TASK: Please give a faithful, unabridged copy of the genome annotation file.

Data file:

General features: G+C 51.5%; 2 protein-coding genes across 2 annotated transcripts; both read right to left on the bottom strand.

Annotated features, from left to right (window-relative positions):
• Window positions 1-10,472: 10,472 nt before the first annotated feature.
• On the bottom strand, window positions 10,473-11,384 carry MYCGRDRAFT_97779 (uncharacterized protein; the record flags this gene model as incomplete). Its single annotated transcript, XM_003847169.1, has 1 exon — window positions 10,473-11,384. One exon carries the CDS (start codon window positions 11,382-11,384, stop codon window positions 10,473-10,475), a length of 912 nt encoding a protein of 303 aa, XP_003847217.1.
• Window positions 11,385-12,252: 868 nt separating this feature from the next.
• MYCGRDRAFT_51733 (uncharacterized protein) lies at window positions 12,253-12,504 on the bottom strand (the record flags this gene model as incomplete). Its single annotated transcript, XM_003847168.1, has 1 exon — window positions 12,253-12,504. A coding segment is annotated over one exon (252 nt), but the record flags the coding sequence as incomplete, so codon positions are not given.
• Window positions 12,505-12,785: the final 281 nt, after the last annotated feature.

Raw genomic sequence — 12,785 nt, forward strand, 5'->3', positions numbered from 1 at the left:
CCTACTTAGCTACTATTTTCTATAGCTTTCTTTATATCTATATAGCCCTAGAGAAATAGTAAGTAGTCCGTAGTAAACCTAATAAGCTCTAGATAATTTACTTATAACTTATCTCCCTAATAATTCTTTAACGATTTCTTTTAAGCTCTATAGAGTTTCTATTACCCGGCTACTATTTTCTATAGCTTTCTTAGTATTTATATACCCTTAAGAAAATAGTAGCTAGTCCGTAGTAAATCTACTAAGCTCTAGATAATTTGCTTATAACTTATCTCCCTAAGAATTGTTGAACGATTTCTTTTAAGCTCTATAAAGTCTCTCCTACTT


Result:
General features: G+C 51.5%; 2 protein-coding genes across 2 annotated transcripts; both read right to left on the bottom strand.

Annotated features, from left to right (window-relative positions):
• Window positions 1-10,472: 10,472 nt before the first annotated feature.
• On the bottom strand, window positions 10,473-11,384 carry MYCGRDRAFT_97779 (uncharacterized protein; the record flags this gene model as incomplete). Its single annotated transcript, XM_003847169.1, has 1 exon — window positions 10,473-11,384. One exon carries the CDS (start codon window positions 11,382-11,384, stop codon window positions 10,473-10,475), a length of 912 nt encoding a protein of 303 aa, XP_003847217.1.
• Window positions 11,385-12,252: 868 nt separating this feature from the next.
• MYCGRDRAFT_51733 (uncharacterized protein) lies at window positions 12,253-12,504 on the bottom strand (the record flags this gene model as incomplete). Its single annotated transcript, XM_003847168.1, has 1 exon — window positions 12,253-12,504. A coding segment is annotated over one exon (252 nt), but the record flags the coding sequence as incomplete, so codon positions are not given.
• Window positions 12,505-12,785: the final 281 nt, after the last annotated feature.

Raw genomic sequence — 12,785 nt, forward strand, 5'->3', positions numbered from 1 at the left:
CCTACTTAGCTACTATTTTCTATAGCTTTCTTTATATCTATATAGCCCTAGAGAAATAGTAAGTAGTCCGTAGTAAACCTAATAAGCTCTAGATAATTTACTTATAACTTATCTCCCTAATAATTCTTTAACGATTTCTTTTAAGCTCTATAGAGTTTCTATTACCCGGCTACTATTTTCTATAGCTTTCTTAGTATTTATATACCCTTAAGAAAATAGTAGCTAGTCCGTAGTAAATCTACTAAGCTCTAGATAATTTGCTTATAACTTATCTCCCTAAGAATTGTTGAACGATTTCTTTTAAGCTCTATAAAGTCTCTCCTACTT